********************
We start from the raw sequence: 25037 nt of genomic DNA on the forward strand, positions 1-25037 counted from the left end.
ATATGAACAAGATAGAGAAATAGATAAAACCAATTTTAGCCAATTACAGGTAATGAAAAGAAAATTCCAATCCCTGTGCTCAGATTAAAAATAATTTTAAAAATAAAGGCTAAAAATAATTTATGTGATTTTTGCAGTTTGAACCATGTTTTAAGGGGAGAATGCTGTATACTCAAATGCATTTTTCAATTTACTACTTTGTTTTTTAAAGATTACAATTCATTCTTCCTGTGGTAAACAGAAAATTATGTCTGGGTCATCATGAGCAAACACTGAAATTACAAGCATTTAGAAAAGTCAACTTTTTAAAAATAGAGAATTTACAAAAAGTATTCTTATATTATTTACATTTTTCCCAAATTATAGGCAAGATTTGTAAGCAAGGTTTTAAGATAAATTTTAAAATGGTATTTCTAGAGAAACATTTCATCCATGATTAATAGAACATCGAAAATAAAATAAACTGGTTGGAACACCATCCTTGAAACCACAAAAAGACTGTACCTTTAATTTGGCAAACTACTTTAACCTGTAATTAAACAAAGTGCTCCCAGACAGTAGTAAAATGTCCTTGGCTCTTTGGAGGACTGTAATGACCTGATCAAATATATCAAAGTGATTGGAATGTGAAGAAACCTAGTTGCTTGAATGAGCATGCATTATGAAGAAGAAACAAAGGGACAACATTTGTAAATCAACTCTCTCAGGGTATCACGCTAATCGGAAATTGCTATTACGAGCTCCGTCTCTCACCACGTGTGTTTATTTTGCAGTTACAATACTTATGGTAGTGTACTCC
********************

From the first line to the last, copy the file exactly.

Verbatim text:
We start from the raw sequence: 25037 nt of genomic DNA on the forward strand, positions 1-25037 counted from the left end.
ATATGAACAAGATAGAGAAATAGATAAAACCAATTTTAGCCAATTACAGGTAATGAAAAGAAAATTCCAATCCCTGTGCTCAGATTAAAAATAATTTTAAAAATAAAGGCTAAAAATAATTTATGTGATTTTTGCAGTTTGAACCATGTTTTAAGGGGAGAATGCTGTATACTCAAATGCATTTTTCAATTTACTACTTTGTTTTTTAAAGATTACAATTCATTCTTCCTGTGGTAAACAGAAAATTATGTCTGGGTCATCATGAGCAAACACTGAAATTACAAGCATTTAGAAAAGTCAACTTTTTAAAAATAGAGAATTTACAAAAAGTATTCTTATATTATTTACATTTTTCCCAAATTATAGGCAAGATTTGTAAGCAAGGTTTTAAGATAAATTTTAAAATGGTATTTCTAGAGAAACATTTCATCCATGATTAATAGAACATCGAAAATAAAATAAACTGGTTGGAACACCATCCTTGAAACCACAAAAAGACTGTACCTTTAATTTGGCAAACTACTTTAACCTGTAATTAAACAAAGTGCTCCCAGACAGTAGTAAAATGTCCTTGGCTCTTTGGAGGACTGTAATGACCTGATCAAATATATCAAAGTGATTGGAATGTGAAGAAACCTAGTTGCTTGAATGAGCATGCATTATGAAGAAGAAACAAAGGGACAACATTTGTAAATCAACTCTCTCAGGGTATCACGCTAATCGGAAATTGCTATTACGAGCTCCGTCTCTCACCACGTGTGTTTATTTTGCAGTTACAATACTTATGGTAGTGTACTCC